Recently, GOV.UK updated their guidance on reasonable adjustments for people with a learning disability to include a section on recommendations on their eye care pathway.
The full document is available to read on gov.uk, however for those who do not wish to read over 7500 words, we have done the hard work and collated together some of the main takeaways.
And if even this is too long, there’s a one sentence summary right at the end.
Introduction to eye care for people with learning disabilities
- “There is a legal obligation for eye care services to make reasonable adjustments to ensure that people with learning disabilities can access services in the same way as other people.”
- Adults with learning disabilities are 10 times more likely to develop serious sight problems and children are 28 times more likely.
- Not having glasses fitted with the correct prescription is the single biggest cause of avoidable sight loss in the world.
- The guidance is primarily intended to be of use to family, carers and paid supporters that would help someone they care for to access eye care services. It also aims to help eye care professionals to provide services that are accessible to people with learning disabilities.
- They briefly define what “learning disabilities” mean and list example signs that may indicate that someone has a learning disability.
- Reasonable adjustments can mean something physical or abstract. For example, installing lifts or providing staff training. Public sector organisations must not be passive in this regard. They must not wait for issues to arise before attempting to tackle them. Measures must be put in place in advance.
- The general recommended sight test interval is 2 years for adults and 1 year for children (the document does not specify an age range).
- SeeAbility has a national database of optometrists and dispensing opticians and the facilities they have for people with learning disabilities.
- Public Health England recommends a full eye examination (as opposed to the normal orthoptic led vision screen) as part of the “school entry health check” for 4-5 year olds with learning disabilities and autism.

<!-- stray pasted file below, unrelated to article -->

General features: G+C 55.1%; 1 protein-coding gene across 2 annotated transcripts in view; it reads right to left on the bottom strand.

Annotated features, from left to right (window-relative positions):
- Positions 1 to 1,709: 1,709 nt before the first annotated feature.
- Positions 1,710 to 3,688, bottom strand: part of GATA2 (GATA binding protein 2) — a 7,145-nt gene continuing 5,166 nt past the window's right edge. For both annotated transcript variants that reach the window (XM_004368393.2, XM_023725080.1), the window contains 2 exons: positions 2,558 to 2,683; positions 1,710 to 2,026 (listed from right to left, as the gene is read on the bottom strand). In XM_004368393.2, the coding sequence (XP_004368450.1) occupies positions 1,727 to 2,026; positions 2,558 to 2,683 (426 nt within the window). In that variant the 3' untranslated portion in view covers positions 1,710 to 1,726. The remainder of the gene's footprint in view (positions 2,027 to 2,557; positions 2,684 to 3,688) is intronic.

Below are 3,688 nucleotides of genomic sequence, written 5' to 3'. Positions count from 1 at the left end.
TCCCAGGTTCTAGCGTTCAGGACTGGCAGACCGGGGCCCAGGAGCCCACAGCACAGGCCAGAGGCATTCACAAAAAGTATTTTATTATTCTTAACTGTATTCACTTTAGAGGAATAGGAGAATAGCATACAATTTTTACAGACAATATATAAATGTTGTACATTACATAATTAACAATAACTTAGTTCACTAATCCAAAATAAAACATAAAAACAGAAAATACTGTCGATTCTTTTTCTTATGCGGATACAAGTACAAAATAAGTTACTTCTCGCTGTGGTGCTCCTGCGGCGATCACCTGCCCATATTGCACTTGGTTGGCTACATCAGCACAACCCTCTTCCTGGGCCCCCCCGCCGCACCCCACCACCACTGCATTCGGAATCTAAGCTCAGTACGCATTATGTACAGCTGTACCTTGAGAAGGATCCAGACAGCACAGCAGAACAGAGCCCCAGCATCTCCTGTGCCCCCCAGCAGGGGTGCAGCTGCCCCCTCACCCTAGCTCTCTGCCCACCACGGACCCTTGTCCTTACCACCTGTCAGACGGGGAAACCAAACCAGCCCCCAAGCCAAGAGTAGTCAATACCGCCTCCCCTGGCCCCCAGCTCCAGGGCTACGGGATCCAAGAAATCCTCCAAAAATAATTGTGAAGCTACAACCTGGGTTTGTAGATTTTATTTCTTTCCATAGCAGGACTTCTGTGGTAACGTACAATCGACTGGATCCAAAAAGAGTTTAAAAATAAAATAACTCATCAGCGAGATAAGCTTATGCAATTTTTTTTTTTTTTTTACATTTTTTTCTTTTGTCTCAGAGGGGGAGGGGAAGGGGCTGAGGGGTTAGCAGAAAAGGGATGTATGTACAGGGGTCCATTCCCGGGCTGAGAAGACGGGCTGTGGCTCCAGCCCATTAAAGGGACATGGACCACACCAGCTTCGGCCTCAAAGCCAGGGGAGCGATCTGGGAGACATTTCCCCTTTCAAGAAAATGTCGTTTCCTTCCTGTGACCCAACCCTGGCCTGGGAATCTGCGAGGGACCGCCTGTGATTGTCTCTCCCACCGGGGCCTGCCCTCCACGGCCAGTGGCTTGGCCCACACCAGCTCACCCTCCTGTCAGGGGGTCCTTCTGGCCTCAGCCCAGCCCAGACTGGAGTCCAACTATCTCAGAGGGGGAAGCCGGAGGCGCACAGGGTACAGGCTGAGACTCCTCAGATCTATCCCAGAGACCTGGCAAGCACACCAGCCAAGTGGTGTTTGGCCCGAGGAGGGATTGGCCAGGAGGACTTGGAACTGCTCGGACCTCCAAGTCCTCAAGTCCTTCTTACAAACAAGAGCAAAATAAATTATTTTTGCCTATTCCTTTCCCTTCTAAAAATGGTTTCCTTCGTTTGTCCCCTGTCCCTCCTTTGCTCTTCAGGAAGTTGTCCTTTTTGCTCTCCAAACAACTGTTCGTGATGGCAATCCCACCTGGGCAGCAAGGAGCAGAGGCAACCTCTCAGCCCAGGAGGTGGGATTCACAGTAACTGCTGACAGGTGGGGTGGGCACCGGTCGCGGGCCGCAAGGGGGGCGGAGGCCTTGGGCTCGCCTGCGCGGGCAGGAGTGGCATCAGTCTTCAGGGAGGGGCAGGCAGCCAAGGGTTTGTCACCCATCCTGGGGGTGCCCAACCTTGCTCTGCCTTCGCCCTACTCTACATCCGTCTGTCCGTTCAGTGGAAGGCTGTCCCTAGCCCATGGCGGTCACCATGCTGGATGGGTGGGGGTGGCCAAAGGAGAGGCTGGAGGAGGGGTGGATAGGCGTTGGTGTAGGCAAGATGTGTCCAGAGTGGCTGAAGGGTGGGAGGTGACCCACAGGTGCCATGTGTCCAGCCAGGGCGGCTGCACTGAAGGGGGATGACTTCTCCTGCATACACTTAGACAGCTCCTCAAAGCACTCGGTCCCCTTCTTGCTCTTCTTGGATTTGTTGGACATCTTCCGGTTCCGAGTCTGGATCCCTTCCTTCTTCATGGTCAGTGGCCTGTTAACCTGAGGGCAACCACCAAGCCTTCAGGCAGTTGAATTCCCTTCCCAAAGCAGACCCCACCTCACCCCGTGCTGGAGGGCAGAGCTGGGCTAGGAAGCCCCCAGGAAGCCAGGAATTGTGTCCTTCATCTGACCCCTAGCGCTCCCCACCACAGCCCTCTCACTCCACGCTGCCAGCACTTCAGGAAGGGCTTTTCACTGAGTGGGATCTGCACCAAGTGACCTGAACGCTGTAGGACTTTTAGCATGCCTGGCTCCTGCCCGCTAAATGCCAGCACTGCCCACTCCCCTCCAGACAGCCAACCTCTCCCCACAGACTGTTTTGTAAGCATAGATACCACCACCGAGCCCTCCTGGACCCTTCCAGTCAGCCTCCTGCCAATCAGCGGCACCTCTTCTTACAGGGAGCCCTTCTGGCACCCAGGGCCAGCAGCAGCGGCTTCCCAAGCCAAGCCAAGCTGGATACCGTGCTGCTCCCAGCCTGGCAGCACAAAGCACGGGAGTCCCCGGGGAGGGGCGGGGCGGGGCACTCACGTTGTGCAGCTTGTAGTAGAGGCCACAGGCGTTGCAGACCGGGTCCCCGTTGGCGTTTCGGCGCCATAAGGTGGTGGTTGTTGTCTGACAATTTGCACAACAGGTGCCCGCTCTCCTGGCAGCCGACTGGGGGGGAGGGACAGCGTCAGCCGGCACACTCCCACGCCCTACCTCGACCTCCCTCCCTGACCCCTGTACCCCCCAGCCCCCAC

- Those administering eye tests are encouraged to make changes to the tests if the patients are unable to successfully take them. For example: “some people with learning disabilities will not be able to sit near fixed equipment for an examination. Therefore, there is a need for robust portable equipment, including a portable slit lamp and a binocular indirect ophthalmoscope.”
- Research has shown that health and social care professionals who often work with those with learning disabilities are able to significantly benefit from further awareness training. This not only helps with their interactions with patients, but also encourages them to consider what adjustments need to be made.
- A flagging system can be implemented to give staff enough opportunity to provide reasonable adjustments when needed.
- “Partnerships working between mainstream health services, specialist learning disability teams and family carers or paid supporters of individuals can improve access to healthcare for people with learning disabilities.”
- It is acknowledged that the price of glasses is a known barrier for those with learning disabilities. Simon Berry, an optometrist for over 20 years and OXSIGHT clinical partner, says: “ I questioned why people were able to have frames for special facial characteristics under the hospital voucher system, but not under GOS (General Ophthalmic Service). This was an obvious inequality that affects people with learning disabilities from conveniently accessing the frames they needed.”
For those of you who skipped to the end, the main takeaway is this, excerpt taken from Article 12.2:
“It is important that the Equality Act is adhered to and that people with learning disabilities are not discriminated against, irrespective of where they are seen.”